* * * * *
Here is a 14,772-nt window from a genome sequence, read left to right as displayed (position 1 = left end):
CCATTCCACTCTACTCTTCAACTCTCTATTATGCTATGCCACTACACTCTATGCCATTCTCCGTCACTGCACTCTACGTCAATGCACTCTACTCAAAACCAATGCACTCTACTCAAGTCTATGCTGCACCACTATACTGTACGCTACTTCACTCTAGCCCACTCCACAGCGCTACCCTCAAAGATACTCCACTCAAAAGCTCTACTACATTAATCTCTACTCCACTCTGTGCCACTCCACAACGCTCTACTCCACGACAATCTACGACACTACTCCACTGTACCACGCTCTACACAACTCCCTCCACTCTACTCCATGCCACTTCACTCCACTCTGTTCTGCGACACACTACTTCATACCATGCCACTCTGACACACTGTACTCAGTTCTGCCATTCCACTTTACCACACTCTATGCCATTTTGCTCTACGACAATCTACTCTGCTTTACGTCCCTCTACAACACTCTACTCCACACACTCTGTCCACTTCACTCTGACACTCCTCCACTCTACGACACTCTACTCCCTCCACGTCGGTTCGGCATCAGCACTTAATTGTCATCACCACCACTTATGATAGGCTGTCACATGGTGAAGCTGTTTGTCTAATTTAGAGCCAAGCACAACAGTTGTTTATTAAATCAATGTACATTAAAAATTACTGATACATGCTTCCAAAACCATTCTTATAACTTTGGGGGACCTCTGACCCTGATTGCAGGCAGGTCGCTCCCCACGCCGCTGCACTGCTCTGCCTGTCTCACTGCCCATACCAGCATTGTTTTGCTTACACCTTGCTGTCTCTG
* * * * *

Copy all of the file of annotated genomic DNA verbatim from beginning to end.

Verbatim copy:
Here is a 14,772-nt window from a genome sequence, read left to right as displayed (position 1 = left end):
CCATTCCACTCTACTCTTCAACTCTCTATTATGCTATGCCACTACACTCTATGCCATTCTCCGTCACTGCACTCTACGTCAATGCACTCTACTCAAAACCAATGCACTCTACTCAAGTCTATGCTGCACCACTATACTGTACGCTACTTCACTCTAGCCCACTCCACAGCGCTACCCTCAAAGATACTCCACTCAAAAGCTCTACTACATTAATCTCTACTCCACTCTGTGCCACTCCACAACGCTCTACTCCACGACAATCTACGACACTACTCCACTGTACCACGCTCTACACAACTCCCTCCACTCTACTCCATGCCACTTCACTCCACTCTGTTCTGCGACACACTACTTCATACCATGCCACTCTGACACACTGTACTCAGTTCTGCCATTCCACTTTACCACACTCTATGCCATTTTGCTCTACGACAATCTACTCTGCTTTACGTCCCTCTACAACACTCTACTCCACACACTCTGTCCACTTCACTCTGACACTCCTCCACTCTACGACACTCTACTCCCTCCACGTCGGTTCGGCATCAGCACTTAATTGTCATCACCACCACTTATGATAGGCTGTCACATGGTGAAGCTGTTTGTCTAATTTAGAGCCAAGCACAACAGTTGTTTATTAAATCAATGTACATTAAAAATTACTGATACATGCTTCCAAAACCATTCTTATAACTTTGGGGGACCTCTGACCCTGATTGCAGGCAGGTCGCTCCCCACGCCGCTGCACTGCTCTGCCTGTCTCACTGCCCATACCAGCATTGTTTTGCTTACACCTTGCTGTCTCTG